Conflicts between programmers and distributors are almost as old as pay TV itself. But over the past few years, as subscriber numbers have fallen—pay TV had its worst first quarter ever, losing 762,000 customers, and the second quarter doesn’t look any better—the relationship between content companies and small cable operators is beginning to shift.
With customers increasingly preferring smaller video packages and greater flexibility in accessing content, some distributors are beginning to see a greater sense of compromise on both sides of the table.
Pricing is always a bone of contention and will likely remain so. Nonetheless, programmers are beginning to loosen their video bundles and offer up new and innovative ways to bring added value to their content.
Viacom was one of the first to publicly commit to focusing on six core brands out of its nearly two dozen channels. Other large programmers, such as NBCUniversal and Turner, have said they might be better off focusing on a handful of channels.
New speculation that Discovery Communications and Scripps Networks were contemplating a merger has highlighted the pickle programmers are in today: with millions of viewers seeking alternatives to traditional TV, how do content companies reach them?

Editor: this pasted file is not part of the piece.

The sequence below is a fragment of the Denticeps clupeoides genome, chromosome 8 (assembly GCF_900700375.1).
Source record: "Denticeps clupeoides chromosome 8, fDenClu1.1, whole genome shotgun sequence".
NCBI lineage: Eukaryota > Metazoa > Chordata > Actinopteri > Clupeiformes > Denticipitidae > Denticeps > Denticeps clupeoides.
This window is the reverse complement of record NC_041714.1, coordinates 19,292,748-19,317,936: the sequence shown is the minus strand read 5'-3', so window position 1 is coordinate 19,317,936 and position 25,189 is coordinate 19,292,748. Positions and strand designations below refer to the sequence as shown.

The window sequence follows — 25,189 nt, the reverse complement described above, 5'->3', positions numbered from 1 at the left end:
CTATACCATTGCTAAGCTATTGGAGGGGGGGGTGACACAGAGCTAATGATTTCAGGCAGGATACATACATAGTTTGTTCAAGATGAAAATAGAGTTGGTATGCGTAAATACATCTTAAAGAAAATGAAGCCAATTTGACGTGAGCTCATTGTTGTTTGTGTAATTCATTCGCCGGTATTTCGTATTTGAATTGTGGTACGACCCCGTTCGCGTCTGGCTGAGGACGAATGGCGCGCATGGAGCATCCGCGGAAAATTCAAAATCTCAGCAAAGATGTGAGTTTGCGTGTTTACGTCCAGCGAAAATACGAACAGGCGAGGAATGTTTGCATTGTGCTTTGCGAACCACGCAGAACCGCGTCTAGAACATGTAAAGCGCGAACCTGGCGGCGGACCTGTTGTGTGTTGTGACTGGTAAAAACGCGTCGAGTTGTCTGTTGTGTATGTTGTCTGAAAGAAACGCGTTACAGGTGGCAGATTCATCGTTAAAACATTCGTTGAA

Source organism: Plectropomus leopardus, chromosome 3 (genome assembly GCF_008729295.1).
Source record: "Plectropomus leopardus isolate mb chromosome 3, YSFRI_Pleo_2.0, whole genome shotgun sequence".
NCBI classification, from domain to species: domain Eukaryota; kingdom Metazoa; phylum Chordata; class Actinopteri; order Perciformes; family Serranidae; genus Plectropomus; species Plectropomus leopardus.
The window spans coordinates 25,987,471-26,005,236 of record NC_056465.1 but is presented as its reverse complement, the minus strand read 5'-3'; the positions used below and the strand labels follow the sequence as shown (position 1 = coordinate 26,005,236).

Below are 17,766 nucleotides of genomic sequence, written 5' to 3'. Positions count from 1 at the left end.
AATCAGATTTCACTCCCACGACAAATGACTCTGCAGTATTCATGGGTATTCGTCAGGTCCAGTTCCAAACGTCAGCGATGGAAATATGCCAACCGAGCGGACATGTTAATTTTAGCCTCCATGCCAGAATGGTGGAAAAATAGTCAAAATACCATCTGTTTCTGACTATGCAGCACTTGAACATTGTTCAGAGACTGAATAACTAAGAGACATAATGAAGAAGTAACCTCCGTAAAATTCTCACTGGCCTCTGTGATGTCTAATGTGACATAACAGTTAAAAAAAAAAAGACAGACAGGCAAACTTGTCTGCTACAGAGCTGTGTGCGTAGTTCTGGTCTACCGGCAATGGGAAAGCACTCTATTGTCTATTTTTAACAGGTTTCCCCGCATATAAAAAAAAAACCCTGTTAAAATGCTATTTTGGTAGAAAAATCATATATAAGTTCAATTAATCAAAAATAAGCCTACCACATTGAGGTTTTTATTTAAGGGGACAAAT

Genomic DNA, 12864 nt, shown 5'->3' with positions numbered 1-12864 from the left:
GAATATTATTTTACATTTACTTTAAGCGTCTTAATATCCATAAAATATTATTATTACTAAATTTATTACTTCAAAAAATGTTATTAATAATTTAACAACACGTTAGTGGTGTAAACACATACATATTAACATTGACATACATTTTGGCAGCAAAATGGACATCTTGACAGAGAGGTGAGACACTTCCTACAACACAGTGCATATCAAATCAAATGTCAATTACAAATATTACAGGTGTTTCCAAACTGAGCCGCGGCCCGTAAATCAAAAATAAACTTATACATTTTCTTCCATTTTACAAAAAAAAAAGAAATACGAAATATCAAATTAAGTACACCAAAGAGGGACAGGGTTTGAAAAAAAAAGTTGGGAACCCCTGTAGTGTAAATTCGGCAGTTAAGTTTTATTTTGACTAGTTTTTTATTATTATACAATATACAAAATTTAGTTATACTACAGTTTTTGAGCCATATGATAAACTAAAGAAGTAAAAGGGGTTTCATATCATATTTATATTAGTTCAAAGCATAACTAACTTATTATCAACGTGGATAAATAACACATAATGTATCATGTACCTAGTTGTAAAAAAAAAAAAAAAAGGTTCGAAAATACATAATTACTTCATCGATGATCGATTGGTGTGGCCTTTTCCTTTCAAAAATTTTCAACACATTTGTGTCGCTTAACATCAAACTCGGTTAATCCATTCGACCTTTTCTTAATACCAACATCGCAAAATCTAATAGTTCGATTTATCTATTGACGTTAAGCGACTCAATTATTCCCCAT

The answer used to be more scale, and if Discovery and Scripps are serious, that’s the path they seem to be willing to take. But analysts critical of the deal said that more isn’t necessarily better in today’s programming environment.
“Having 18 combined networks in a world shifting towards skinnier bundles might only compound secular challenges,” UBS Securities media analyst Doug Mitchelson said in a recent report.
Honing on Core Brands
After NBCUniversal CEO Steve Burke said the programmer probably would be better off focusing on its biggest brands — it currently has about 13 networks — NBCU closed its lightly carried digital network Cloo on Feb. 1 and switched off the Esquire Network on June 28.
At the MoffettNathanson Media & Communications Summit in May, Turner CEO John Martin said Turner likely would not see all 10 of its networks included on all skinny bundles. But that’s OK, he added, given that 85% of its total affiliate fees are generated by four networks.
“If we can get four or five, we’re in good shape,” Martin said.
Rich Fickle, CEO of the National Cable Television Cooperative buying consortium, said large programmers are beginning to offer distributors more options.
“I think the large guys are moving in the right direction, but at kind of a glacial pace,” he said, “because they are trying to preserve their current revenue streams and structures. It’s heading in the right direction, but I don’t think the large programming entities are necessarily the ones leading the path on that.”